I recently wrote about the absence of recognizable communal anchors (mythology) and the dangers of a community with nothing but the soft soil of belief and opinion as its driver. Is planting a personal-truth flag and defending its territory all that is left to us?

What else can we do? Now, there’s a relevant, open-ended question! Roger once told me that he would never be able to understand suicide. He said something like, “In that moment, rather than take your own life, why not do anything else? Why not make any other choice?” Another relevant question!

What else can we do? In the face of our own entertainment-driven suicide, why not do anything else? Turn off the blather, go outside, meet your neighbor, tell stories of your children or your ancestors. If common ground can’t be found it can certainly be created. Inhabit something bigger than opinion. It’s less entertaining but certainly more useful. Great art – no matter the form- lives in those bigger fields.

 

MAKE ME AN INSTRUMENT OF PEACE – GIFTS

to kickstart your peace, listen to this:

for PEACE on iTunes, go here (track 5 on the album AS IT IS)

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Let Life Come Through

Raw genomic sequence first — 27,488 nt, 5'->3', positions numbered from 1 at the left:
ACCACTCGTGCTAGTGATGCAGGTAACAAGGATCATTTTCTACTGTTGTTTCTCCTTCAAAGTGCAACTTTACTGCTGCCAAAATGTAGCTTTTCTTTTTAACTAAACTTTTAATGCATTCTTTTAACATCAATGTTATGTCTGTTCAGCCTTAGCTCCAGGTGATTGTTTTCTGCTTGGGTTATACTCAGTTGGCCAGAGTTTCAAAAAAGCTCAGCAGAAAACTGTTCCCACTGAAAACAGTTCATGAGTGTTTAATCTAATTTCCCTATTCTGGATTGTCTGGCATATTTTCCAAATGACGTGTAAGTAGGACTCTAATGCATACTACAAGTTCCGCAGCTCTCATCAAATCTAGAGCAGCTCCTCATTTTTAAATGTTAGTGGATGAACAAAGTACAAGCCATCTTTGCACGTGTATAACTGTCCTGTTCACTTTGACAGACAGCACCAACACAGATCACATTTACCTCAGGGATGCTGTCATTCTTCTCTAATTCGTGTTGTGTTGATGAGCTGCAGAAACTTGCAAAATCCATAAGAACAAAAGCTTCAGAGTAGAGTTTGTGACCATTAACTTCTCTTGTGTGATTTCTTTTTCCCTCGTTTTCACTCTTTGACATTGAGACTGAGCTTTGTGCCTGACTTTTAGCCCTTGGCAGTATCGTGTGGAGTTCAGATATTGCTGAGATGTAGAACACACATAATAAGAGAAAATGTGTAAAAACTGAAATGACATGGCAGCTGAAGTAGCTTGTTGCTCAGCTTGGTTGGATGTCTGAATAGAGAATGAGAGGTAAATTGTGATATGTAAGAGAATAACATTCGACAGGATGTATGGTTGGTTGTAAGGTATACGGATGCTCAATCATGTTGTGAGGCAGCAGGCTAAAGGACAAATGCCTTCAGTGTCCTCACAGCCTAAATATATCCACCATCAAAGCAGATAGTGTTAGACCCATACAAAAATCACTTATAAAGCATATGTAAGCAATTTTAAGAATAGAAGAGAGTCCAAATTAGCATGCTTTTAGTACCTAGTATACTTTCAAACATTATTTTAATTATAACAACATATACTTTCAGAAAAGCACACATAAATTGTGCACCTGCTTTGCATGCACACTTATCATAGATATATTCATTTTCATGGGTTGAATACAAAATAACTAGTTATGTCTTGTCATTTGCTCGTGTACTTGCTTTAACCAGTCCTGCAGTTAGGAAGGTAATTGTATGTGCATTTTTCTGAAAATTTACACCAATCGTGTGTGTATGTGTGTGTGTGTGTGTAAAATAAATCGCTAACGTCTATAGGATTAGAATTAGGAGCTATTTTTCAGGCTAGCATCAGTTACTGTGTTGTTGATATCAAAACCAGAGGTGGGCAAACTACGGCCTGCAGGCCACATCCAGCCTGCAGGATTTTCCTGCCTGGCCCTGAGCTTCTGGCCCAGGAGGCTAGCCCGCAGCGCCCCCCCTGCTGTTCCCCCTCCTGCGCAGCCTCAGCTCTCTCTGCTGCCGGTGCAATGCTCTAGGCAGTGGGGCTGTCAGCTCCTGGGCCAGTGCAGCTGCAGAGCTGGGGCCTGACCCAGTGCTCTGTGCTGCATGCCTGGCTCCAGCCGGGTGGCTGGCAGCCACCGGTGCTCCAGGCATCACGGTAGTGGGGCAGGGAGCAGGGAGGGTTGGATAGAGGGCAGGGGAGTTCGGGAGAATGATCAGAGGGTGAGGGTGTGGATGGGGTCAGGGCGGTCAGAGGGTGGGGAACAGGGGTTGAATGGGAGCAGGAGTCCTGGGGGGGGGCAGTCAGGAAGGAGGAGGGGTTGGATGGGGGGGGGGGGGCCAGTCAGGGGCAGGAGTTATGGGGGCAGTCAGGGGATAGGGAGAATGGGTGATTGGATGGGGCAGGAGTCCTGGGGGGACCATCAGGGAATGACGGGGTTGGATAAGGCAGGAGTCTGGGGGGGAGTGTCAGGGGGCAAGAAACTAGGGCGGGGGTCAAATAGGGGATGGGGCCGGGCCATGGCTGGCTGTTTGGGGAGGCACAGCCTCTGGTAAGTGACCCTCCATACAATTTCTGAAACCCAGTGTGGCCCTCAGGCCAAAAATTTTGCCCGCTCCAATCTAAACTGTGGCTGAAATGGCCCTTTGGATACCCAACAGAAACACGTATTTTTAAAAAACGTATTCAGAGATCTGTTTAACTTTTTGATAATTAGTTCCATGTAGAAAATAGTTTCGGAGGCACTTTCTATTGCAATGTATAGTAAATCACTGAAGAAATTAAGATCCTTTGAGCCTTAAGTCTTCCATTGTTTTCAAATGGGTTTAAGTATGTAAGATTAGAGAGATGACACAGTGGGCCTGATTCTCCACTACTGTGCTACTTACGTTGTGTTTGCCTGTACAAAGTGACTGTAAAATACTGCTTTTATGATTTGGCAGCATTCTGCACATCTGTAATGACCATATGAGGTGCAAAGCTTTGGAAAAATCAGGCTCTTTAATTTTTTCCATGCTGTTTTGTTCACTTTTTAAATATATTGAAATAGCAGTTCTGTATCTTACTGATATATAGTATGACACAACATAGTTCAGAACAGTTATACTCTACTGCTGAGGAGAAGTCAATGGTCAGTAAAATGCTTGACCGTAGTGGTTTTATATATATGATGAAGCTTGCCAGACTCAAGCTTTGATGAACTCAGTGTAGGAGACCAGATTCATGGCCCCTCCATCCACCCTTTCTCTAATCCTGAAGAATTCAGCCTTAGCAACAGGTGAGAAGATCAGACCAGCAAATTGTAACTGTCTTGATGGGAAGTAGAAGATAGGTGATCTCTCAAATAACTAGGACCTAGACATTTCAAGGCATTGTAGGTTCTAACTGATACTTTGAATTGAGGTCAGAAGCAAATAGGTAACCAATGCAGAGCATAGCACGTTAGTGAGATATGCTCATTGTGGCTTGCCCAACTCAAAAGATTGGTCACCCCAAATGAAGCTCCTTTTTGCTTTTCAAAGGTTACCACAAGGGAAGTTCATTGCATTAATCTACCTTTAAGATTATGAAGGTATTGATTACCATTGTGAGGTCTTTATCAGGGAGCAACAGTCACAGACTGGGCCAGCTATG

a sketch: Dancing At Crab Meadow

a sketch: Dancing At Crab Meadow

Kerri works on her “un-cantata.” She plays a short section from a piece and it captures my attention. I put down my pencil, close my eyes, and listen. I am inking a cartoon, preparing a proposal. It is mechanical work, rote. I have learned to use this stage of the process as a kind of pay-attention-exercise. It is only tedious if I slip into the illusion that I’ve drawn this line before; I have not, just as I have not lived this moment before.

Artistry is often like laying bricks. Repetition is rarely sexy but beautiful creations come from it. I know that in my repetition I am “putting the lines in my body,” building muscle memory.

I have not heard Kerri play this piece and I find myself savoring it. I love it when she plays. The first time she played for me I was stunned into silence. “Something came through you,” I tell her. “It was enormous.” I often tell her the story of the first time I heard her play. I tell her the story so she will play more. I tell her because I know that music wants to come through her like images want to come through me. “You have to go to the piano,” I say. “Let it come through you.” She responds, “Let’s take a walk.” And we walk. Life comes through.

Neither of us spends as much time in the studio as we ought. Our walks, however, are extraordinary.